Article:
Provided by: libx11-protocol-other-perl_31-1_all bug


       X11::Protocol::GrabServer -- object-oriented server grabbing


        use X11::Protocol::GrabServer;
          my $grab = X11::Protocol::GrabServer->new ($X);
          # UngrabServer when $grab destroyed


       This is an object-oriented approach to GrabServer / UngrabServer on an "X11::Protocol"
       connection.  A grab object represents a desired server grab and destroying it ungrabs.

       The first grab object on a connection does a "GrabServer()" and the last destroyed does an
       "UngrabServer()".  The idea is that it's easier to manage the lifespan of a grabbing
       object in a block etc than to be sure of catching all exits.

       Multiple grab objects can overlap or nest.  A single "GrabServer()" is done and it remains
       until the last object is destroyed.  This is good in a library or sub-function where an
       "UngrabServer()" should wait until the end of outermost desired grab.

       A server grab is usually to make a few operations atomic, for instance something global
       like root window properties.  A block-based temporary object like the synopsis above is
       typical.  It's also possible to hold a grab object for an extended time, perhaps for some
       state driven interaction with the server.

       Care must be taken not to grab for too long since other client programs are locked out.
       Also if a grabbing program hangs then the server will be unusable until the program is
       killed, or its TCP etc server connection is broken.

   Weak $X
       If Perl weak references are available (which means Perl 5.6 and up and "Scalar::Util" with
       its usual XS code), then a grab object holds only a weak reference to the target $X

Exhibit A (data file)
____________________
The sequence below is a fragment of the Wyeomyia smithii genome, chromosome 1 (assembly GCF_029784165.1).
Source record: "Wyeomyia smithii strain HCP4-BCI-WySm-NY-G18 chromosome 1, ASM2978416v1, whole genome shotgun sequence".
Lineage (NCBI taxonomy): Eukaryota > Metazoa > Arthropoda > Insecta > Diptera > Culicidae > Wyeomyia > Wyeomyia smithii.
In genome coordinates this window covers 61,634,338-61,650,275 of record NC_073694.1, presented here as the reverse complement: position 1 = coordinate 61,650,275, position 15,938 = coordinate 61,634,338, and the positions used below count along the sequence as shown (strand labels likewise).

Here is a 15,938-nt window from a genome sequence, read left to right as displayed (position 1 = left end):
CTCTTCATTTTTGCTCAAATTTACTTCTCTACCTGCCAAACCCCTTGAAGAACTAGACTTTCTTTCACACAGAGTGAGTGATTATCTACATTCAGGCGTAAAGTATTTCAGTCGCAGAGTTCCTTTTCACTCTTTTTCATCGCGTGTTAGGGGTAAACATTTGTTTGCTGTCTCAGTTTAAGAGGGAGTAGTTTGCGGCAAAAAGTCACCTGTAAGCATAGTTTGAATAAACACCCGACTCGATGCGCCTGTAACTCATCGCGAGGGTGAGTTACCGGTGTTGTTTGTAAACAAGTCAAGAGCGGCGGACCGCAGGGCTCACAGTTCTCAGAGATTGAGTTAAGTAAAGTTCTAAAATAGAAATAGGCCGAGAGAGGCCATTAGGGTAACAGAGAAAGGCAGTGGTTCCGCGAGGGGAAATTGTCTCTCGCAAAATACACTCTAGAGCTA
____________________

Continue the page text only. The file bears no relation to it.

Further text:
connection.  This means the grab doesn't keep the connection alive once nothing else is
       interested.  When a connection is destroyed the server ungrabs automatically and so
       there's no need for an explicit "UngrabServer()" in that case.

       The main effect of the weakening is that $X can be garbage collected anywhere within a
       grabbing block, the same as if there was no grab.  Without the weakening it would wait
       until the end of the block.  In practice this only rarely makes a difference.

       In the future if an "X11::Protocol" connection gets a notion of an explicit close then the
       intention would be to skip any "UngrabServer()" in that case too, ie. treat a closed
       connection the same as a weakened away connection.

       Currently no attention is paid to whether the server has disconnected the link.  A
       "UngrabServer()" is done on destroy in the usual way.  If the server has disconnected then
       a "SIGPIPE" or "EPIPE" occurs the same as for any other request sent to the $X.


       "$g = X11::Protocol::GrabServer->new ($X)"
           $X is an "X11::Protocol" object.  Create and return a $g object representing a grab of
           the $X server.

           If this new $g is the first new grab on $X then an "$X->GrabServer" is done.

       "$g->ungrab ()"
           Ungrab the $g object explicitly.  An ungrab is done automatically when $g is
           destroyed, but "$g->ungrab()" can do it sooner.

           If $g is already ungrabbed then do nothing.

       "$g->grab ()"
           Re-grab with the $g object.  This can be used after a "$g->ungrab()" to grab again
           with the same object, the same as if newly created.

           If $g is already grabbing then do nothing.

       "$bool = $g->is_grabbed ()"
           Return true if $g is grabbing.  This is true when first created, or false after a

           This function is only the state of $g.  There might be other "GrabServer" objects
           which grabbing the server.


       X11::Protocol, X11::Protocol::Other




       Copyright 2010, 2011, 2012, 2013, 2014, 2017 Kevin Ryde

       X11-Protocol-Other is free software; you can redistribute it and/or modify it under the
       terms of the GNU General Public License as published by the Free Software Foundation;
       either version 3, or (at your option) any later version.

       X11-Protocol-Other is distributed in the hope that it will be useful, but WITHOUT ANY
       WARRANTY; without even the implied warranty of MERCHANTABILITY or FITNESS FOR A PARTICULAR
       PURPOSE.  See the GNU General Public License for more details.

       You should have received a copy of the GNU General Public License along with
       X11-Protocol-Other.  If not, see <>.